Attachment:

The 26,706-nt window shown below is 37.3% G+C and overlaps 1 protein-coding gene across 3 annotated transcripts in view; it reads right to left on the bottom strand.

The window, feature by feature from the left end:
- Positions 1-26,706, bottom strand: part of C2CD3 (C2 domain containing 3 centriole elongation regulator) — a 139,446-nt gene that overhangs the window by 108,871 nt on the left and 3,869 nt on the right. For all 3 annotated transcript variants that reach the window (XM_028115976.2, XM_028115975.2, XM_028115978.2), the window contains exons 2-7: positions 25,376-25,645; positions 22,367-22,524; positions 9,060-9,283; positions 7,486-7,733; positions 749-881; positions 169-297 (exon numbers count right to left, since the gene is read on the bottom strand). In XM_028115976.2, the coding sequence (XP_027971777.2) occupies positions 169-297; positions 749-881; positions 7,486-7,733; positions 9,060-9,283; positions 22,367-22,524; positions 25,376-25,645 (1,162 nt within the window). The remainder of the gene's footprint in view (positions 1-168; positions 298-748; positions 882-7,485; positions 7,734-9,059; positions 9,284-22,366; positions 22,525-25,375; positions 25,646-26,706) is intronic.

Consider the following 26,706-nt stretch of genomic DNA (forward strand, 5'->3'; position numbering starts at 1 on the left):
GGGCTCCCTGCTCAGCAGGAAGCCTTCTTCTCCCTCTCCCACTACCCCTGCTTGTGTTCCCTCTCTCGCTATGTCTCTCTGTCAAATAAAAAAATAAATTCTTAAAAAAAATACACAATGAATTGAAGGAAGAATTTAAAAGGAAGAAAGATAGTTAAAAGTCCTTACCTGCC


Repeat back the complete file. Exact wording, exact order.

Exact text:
The 26,706-nt window shown below is 37.3% G+C and overlaps 1 protein-coding gene across 3 annotated transcripts in view; it reads right to left on the bottom strand.

The window, feature by feature from the left end:
- Positions 1-26,706, bottom strand: part of C2CD3 (C2 domain containing 3 centriole elongation regulator) — a 139,446-nt gene that overhangs the window by 108,871 nt on the left and 3,869 nt on the right. For all 3 annotated transcript variants that reach the window (XM_028115976.2, XM_028115975.2, XM_028115978.2), the window contains exons 2-7: positions 25,376-25,645; positions 22,367-22,524; positions 9,060-9,283; positions 7,486-7,733; positions 749-881; positions 169-297 (exon numbers count right to left, since the gene is read on the bottom strand). In XM_028115976.2, the coding sequence (XP_027971777.2) occupies positions 169-297; positions 749-881; positions 7,486-7,733; positions 9,060-9,283; positions 22,367-22,524; positions 25,376-25,645 (1,162 nt within the window). The remainder of the gene's footprint in view (positions 1-168; positions 298-748; positions 882-7,485; positions 7,734-9,059; positions 9,284-22,366; positions 22,525-25,375; positions 25,646-26,706) is intronic.

Consider the following 26,706-nt stretch of genomic DNA (forward strand, 5'->3'; position numbering starts at 1 on the left):
GGGCTCCCTGCTCAGCAGGAAGCCTTCTTCTCCCTCTCCCACTACCCCTGCTTGTGTTCCCTCTCTCGCTATGTCTCTCTGTCAAATAAAAAAATAAATTCTTAAAAAAAATACACAATGAATTGAAGGAAGAATTTAAAAGGAAGAAAGATAGTTAAAAGTCCTTACCTGCC